HORSEBACK RIDING is allowed on dirt roads and two-tracks,and on some designated foot trails. Riding is prohibited on paved roads unless crossing is necessary or if the road is closed.
BACKCOUNTRY CAMPING is allowed in RRCNCA along the Red Rock Summit Road (Rocky Gap). Backpackers should camp above Switchback Spring, well away from water sources. Ground fires are prohibited throughout the RRCNCA because of high fire danger, and slow recovery of vegetation in the dry climate. Camping stoves are the preferred alternative. Charcoal fires are allowed in developed areas only. Hunting is only permissible during hunting season and with a license. For more information about hunting call the Nevada Division of Wildlife at 486-5127. Casual shooting or target shooting is prohibited throughout the RRCNCA.
Glass containers may not be carried on trails or outside of developed picnic areas.
All pets must be on a leash in developed picnic areas and on designated trails. Leaving a pet unattended and tied to an object is prohibited.
Please carry out all trash, litter is an eyesore and a hazard to wildlife. Trash cans are located at all parking areas. Human and dog waste are becoming serious health and sanitation problems in high use areas. Plastic bags are provided at trail heads to allow users to carry waste out and deposit it in toilet vaults.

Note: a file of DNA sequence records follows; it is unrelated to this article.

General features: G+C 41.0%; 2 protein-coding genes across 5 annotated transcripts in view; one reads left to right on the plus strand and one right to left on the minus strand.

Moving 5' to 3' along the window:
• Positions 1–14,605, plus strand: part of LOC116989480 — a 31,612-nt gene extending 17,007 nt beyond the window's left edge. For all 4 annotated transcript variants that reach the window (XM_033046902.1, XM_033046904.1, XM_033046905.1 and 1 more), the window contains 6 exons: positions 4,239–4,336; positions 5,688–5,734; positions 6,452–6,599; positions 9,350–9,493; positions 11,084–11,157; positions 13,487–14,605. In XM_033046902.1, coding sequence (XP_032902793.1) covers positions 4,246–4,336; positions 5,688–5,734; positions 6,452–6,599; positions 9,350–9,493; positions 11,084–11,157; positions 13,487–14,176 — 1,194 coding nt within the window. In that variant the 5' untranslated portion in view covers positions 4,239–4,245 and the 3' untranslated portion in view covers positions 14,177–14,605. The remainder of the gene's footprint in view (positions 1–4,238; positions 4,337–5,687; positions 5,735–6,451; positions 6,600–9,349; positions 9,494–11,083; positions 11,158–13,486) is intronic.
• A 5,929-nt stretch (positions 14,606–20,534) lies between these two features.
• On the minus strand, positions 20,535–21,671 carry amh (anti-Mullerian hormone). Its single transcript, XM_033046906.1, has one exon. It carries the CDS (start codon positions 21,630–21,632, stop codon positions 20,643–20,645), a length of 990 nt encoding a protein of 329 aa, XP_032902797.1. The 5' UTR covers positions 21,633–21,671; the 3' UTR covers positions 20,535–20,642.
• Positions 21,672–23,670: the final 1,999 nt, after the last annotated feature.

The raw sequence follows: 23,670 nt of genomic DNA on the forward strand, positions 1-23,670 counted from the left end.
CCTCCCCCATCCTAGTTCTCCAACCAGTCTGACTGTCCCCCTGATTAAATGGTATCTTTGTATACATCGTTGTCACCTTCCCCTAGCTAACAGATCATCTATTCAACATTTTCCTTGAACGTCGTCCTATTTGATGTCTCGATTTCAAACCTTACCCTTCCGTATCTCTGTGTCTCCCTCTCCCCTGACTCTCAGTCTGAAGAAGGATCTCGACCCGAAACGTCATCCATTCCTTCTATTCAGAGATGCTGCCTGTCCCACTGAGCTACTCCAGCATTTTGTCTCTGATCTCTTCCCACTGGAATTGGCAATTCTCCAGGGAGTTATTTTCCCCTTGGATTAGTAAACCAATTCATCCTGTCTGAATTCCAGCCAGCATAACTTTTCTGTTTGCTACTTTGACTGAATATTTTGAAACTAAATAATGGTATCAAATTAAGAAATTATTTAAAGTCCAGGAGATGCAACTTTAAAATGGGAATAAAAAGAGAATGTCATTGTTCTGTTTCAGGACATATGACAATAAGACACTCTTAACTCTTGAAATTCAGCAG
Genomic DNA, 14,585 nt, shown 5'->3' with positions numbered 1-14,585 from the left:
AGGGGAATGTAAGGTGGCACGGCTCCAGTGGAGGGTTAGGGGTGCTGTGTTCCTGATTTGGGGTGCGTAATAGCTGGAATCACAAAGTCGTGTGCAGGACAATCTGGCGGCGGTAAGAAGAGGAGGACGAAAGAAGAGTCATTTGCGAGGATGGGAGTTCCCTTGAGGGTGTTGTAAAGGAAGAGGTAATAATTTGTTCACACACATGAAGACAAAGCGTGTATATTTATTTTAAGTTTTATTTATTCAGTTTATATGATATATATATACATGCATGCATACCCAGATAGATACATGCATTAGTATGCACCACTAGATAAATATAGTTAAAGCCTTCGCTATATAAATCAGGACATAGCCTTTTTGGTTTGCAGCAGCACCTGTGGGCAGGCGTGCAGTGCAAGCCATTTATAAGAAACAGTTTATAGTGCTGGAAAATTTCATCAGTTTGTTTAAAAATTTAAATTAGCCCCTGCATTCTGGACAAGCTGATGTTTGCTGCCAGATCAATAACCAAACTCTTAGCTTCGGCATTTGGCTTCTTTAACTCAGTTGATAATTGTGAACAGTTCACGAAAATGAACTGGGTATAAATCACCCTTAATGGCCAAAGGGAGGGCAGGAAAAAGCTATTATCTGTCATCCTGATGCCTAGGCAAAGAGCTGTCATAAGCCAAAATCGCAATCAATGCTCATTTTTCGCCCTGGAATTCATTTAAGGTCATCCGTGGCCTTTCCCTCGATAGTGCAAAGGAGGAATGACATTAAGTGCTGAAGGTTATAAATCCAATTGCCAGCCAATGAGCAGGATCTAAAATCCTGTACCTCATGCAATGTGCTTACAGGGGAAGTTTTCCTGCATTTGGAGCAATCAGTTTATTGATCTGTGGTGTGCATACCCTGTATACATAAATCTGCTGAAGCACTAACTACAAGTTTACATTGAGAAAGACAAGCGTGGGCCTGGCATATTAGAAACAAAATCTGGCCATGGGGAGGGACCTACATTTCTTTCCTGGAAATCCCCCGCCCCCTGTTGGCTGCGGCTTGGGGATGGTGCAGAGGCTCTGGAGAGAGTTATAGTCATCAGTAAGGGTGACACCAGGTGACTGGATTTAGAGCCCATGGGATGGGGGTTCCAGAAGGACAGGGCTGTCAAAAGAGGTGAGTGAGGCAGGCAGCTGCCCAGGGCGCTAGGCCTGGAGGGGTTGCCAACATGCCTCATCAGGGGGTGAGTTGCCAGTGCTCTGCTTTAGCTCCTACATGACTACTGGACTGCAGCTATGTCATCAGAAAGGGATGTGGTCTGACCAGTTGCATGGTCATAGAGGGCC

As visitation to the RRCNCA continues to increase it will be vital to the health of the resources for each user to minimize the impacts of their visit.
The following activities require permits in the RRCNCA:
* backcountry use
* commercial use
* rock climbing
* special events
Map of area
Las Vegas Field Office managed by the
BUREAU OF LAND MANAGEMENT
Red Rock Canyon National Conservation Area
HCR 33, Box 5500
Las Vegas, NV 89161
(702) 363-6779 (fax)
Cities & Towns
Parks, Monuments, and Points of Interest
Hoover Dam: Highest concrete dam in the western hemisphere impounds Lake Mead.
Wilderness & Recreation Areas
Mojave National Preserve: The Desert Protection Act created the 1.4 million-acre Mojave National Preserve in the heart of California's Mojave Desert.
Related DesertUSA Pages
- How to Turn Your Smartphone into a Survival Tool
- 26 Tips for Surviving in the Desert
- Your GPS Navigation Systems
May Get You Killed
- 7 Smartphone Apps to Improve Your Camping Experience
- Desert Survival Skills
- Successful Search & Rescue Missions with Happy Endings
- How to Keep Ice Cold in the Desert
Survival Tips for Horse and Rider
an Emergency Survival Kit
Share this page on Facebook:
DesertUSA Newsletter -- We send articles on hiking, camping and places to explore, as well as animals, wildflower reports, plant information and much more. Sign up below or read more about the DesertUSA newsletter here. (It's Free.)